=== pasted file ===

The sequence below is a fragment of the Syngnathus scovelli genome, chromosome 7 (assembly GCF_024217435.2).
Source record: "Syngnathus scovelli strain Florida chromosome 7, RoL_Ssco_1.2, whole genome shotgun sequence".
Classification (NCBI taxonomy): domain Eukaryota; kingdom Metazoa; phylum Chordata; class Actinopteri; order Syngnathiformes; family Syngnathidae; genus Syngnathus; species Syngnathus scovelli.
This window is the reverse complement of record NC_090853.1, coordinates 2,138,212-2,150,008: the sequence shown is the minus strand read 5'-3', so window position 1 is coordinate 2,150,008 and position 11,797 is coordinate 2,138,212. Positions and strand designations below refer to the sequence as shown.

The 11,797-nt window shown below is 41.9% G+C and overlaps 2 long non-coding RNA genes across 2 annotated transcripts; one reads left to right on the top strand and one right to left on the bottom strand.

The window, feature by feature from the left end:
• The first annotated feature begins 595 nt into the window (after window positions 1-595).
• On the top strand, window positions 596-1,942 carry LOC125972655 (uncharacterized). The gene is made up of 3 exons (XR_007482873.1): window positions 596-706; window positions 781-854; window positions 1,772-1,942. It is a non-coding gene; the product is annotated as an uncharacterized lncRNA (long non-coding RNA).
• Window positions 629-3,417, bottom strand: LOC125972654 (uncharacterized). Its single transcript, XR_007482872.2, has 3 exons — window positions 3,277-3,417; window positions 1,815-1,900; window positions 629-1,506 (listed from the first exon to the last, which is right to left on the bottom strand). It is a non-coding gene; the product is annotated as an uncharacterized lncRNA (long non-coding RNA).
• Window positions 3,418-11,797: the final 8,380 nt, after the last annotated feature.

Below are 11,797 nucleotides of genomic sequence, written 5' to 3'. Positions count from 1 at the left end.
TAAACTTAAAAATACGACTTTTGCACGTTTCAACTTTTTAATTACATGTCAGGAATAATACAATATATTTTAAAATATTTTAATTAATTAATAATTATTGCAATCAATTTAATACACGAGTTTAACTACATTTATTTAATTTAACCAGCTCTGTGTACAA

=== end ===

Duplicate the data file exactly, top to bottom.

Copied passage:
The sequence below is a fragment of the Syngnathus scovelli genome, chromosome 7 (assembly GCF_024217435.2).
Source record: "Syngnathus scovelli strain Florida chromosome 7, RoL_Ssco_1.2, whole genome shotgun sequence".
Classification (NCBI taxonomy): domain Eukaryota; kingdom Metazoa; phylum Chordata; class Actinopteri; order Syngnathiformes; family Syngnathidae; genus Syngnathus; species Syngnathus scovelli.
This window is the reverse complement of record NC_090853.1, coordinates 2,138,212-2,150,008: the sequence shown is the minus strand read 5'-3', so window position 1 is coordinate 2,150,008 and position 11,797 is coordinate 2,138,212. Positions and strand designations below refer to the sequence as shown.

The 11,797-nt window shown below is 41.9% G+C and overlaps 2 long non-coding RNA genes across 2 annotated transcripts; one reads left to right on the top strand and one right to left on the bottom strand.

The window, feature by feature from the left end:
• The first annotated feature begins 595 nt into the window (after window positions 1-595).
• On the top strand, window positions 596-1,942 carry LOC125972655 (uncharacterized). The gene is made up of 3 exons (XR_007482873.1): window positions 596-706; window positions 781-854; window positions 1,772-1,942. It is a non-coding gene; the product is annotated as an uncharacterized lncRNA (long non-coding RNA).
• Window positions 629-3,417, bottom strand: LOC125972654 (uncharacterized). Its single transcript, XR_007482872.2, has 3 exons — window positions 3,277-3,417; window positions 1,815-1,900; window positions 629-1,506 (listed from the first exon to the last, which is right to left on the bottom strand). It is a non-coding gene; the product is annotated as an uncharacterized lncRNA (long non-coding RNA).
• Window positions 3,418-11,797: the final 8,380 nt, after the last annotated feature.

Below are 11,797 nucleotides of genomic sequence, written 5' to 3'. Positions count from 1 at the left end.
TAAACTTAAAAATACGACTTTTGCACGTTTCAACTTTTTAATTACATGTCAGGAATAATACAATATATTTTAAAATATTTTAATTAATTAATAATTATTGCAATCAATTTAATACACGAGTTTAACTACATTTATTTAATTTAACCAGCTCTGTGTACAA